Sealed Drawers Generally speaking, this is where all the fruits and vegetables should be placed. Prevent combining the fruits and vegetables with meat. An increased probability of cross-contamination may be produced by storing these products together.
Refrigerator Top Usually, people stack things on top of their refrigerator. Make sure you never put wine in this position, because it’s going to spoil the wine. Don’t put bread on top of the refrigerator, either. The heating from the refrigerator will cause it to spoil faster. Placing equipment, cookbooks, and non-food products on top is absolutely fine.

What Temperature Should a Refrigerator Be at?

What Temperature Should a Refrigerator Be at

Retain the refrigerator at the right temperature. Hold the temperature of the refrigerator at or below 4° C (40° F). The temperature of the freezer should be 0° F (-18° C). periodically monitor the temperatures. Thermometers for electronics are the easiest way to grasp these temperatures and are usually inexpensive.
Refrigerate your perishables as soon as you get them in, foods needing refrigeration must also be stored in the refrigerator. Keep to the “two-hour rule” at room temperature to throw out products requiring refrigeration. Never allow beef, poultry, fish, eggs, or vegetables, or other foods that need cooling to stay for even more than two hours at room temperature, one hour if the temperature of the air is above 90 ° F. It also extends to products such as leftovers and meals for take-out. And, don’t congest the fridge or freezer too closely so that air can’t escape while placing food away.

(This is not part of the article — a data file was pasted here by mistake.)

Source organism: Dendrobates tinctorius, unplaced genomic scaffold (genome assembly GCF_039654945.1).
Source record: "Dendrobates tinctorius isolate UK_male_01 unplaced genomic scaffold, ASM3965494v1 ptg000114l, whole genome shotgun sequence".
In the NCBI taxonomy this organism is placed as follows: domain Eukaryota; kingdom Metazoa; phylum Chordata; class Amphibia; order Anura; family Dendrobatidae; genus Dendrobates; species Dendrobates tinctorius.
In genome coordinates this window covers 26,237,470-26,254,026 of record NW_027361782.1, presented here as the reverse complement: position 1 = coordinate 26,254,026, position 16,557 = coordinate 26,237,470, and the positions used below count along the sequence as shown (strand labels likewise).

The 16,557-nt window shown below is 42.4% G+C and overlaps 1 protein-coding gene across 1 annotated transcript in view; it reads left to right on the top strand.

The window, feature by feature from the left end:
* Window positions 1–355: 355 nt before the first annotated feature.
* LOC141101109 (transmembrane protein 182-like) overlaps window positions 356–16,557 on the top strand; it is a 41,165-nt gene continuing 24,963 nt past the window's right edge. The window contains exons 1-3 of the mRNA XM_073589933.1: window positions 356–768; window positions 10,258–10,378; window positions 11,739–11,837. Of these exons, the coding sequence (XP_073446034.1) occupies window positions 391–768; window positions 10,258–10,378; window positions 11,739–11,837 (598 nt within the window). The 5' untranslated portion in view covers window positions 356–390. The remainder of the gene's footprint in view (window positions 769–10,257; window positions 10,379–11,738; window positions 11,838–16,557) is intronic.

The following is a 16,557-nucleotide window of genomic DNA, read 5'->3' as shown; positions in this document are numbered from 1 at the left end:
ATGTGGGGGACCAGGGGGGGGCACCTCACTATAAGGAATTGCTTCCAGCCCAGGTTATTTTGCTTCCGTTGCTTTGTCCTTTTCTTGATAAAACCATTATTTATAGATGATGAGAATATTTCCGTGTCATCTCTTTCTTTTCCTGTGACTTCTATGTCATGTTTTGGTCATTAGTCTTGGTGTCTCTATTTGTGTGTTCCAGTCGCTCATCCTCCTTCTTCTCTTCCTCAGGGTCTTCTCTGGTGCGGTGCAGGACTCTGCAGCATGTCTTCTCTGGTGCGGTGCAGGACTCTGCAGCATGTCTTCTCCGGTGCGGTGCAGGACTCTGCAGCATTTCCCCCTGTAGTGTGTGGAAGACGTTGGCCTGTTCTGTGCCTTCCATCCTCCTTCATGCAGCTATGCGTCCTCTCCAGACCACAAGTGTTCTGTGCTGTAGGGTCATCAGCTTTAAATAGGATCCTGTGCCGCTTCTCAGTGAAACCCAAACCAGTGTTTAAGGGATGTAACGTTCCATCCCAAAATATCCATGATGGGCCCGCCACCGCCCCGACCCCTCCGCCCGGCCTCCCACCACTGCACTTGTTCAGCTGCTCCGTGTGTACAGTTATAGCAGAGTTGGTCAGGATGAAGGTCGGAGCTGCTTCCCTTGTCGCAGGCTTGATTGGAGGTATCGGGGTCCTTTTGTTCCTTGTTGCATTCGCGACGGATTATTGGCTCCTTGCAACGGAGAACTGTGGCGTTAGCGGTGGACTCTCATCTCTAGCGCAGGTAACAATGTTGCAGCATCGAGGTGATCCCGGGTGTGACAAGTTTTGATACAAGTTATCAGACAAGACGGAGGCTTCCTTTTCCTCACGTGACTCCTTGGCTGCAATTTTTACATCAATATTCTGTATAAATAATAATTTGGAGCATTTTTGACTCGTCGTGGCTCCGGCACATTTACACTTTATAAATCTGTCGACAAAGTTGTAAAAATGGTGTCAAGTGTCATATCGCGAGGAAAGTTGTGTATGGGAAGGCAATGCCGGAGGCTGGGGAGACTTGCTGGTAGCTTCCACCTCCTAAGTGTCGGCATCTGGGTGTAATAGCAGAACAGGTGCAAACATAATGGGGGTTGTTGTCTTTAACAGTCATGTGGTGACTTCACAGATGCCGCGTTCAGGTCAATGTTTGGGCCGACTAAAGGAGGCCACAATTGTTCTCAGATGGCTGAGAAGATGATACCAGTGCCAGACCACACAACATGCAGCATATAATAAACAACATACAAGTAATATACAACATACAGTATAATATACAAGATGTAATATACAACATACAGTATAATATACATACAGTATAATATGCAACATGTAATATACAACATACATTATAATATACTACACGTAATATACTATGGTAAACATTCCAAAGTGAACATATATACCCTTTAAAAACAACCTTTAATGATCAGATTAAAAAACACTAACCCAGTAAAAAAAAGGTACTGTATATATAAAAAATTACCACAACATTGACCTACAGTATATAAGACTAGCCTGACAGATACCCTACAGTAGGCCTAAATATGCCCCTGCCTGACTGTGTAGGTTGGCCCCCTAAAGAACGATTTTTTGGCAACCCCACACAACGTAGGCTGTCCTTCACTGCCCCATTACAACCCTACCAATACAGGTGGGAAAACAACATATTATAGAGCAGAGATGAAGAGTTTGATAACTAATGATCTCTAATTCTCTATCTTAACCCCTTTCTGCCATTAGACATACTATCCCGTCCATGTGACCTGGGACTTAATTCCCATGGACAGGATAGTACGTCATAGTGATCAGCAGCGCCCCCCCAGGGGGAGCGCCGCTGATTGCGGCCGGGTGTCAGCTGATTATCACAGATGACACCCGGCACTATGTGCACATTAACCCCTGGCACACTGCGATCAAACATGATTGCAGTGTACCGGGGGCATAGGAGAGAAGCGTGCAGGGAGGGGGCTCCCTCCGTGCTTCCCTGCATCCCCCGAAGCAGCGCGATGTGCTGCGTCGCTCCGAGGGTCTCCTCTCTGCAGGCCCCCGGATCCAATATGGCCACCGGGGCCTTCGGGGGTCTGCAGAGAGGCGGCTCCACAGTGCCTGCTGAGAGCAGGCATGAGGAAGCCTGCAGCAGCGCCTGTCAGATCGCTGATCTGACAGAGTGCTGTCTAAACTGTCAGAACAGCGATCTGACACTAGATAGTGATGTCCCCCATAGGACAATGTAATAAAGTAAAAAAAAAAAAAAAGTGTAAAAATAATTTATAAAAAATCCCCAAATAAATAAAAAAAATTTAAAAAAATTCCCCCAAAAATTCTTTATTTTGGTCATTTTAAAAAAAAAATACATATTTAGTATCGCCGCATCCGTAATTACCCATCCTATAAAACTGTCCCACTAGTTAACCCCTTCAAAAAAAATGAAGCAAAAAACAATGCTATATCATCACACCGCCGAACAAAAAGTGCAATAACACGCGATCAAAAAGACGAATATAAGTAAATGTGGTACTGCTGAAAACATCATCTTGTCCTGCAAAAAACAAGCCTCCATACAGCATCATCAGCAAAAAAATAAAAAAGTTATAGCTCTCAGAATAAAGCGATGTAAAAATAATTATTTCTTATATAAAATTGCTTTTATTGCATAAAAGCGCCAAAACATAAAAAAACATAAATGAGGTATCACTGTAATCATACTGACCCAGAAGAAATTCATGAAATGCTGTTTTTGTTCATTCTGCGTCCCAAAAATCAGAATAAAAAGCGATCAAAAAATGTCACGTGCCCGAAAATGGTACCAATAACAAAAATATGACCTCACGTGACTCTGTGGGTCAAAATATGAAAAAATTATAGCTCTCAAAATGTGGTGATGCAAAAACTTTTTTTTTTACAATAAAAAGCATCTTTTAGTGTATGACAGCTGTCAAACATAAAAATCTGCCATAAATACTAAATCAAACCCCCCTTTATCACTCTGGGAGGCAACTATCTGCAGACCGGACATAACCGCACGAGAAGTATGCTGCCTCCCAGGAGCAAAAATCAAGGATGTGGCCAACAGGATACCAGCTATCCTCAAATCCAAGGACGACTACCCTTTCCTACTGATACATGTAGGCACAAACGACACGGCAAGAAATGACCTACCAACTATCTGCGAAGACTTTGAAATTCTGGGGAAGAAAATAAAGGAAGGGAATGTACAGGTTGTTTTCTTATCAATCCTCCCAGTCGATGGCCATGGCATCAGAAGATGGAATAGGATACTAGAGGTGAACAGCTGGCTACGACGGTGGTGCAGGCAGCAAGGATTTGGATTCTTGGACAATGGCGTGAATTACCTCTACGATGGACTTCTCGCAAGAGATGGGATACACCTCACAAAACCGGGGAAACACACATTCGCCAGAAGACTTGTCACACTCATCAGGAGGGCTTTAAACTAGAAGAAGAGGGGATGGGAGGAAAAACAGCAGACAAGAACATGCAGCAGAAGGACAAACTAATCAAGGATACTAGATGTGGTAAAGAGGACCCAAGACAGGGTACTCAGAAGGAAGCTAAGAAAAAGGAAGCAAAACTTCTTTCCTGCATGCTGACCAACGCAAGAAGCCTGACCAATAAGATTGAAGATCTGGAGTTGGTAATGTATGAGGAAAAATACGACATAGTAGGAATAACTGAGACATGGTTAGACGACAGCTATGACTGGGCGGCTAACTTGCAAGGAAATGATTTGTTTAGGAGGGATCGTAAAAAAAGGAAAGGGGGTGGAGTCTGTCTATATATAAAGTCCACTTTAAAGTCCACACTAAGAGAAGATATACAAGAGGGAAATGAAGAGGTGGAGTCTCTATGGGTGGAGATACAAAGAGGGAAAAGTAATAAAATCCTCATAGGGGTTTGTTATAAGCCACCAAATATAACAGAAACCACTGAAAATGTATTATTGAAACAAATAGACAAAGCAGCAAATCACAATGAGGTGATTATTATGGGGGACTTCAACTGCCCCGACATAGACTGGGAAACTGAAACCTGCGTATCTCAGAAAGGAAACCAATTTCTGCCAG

From beef to vegetables to condiments, the guidelines above will help you know how long the refrigerator can actually last for staple and fresh foods. A great refrigerator is really a present that keeps on delivering, whether you load up on supermarket items or choose to wolf down those leftovers. But just because you put in the fridge all your produce, condiments, and tasty treats doesn’t guarantee they’re going to last forever (read more on

Video Food Storage Guidelines: How Long Does Food Last in the Fridge?

You can get more information and the Complete Guide to Storing Food in the Fridge here.

How to Store Food In The Fridge?

Do you really know how to store food in the fridge? Putting away the groceries may seem like a kitchen no-brainer, but there’s actually some science to it. Following these simple refrigeration rules will help keep everything fresher, tastier, and safer.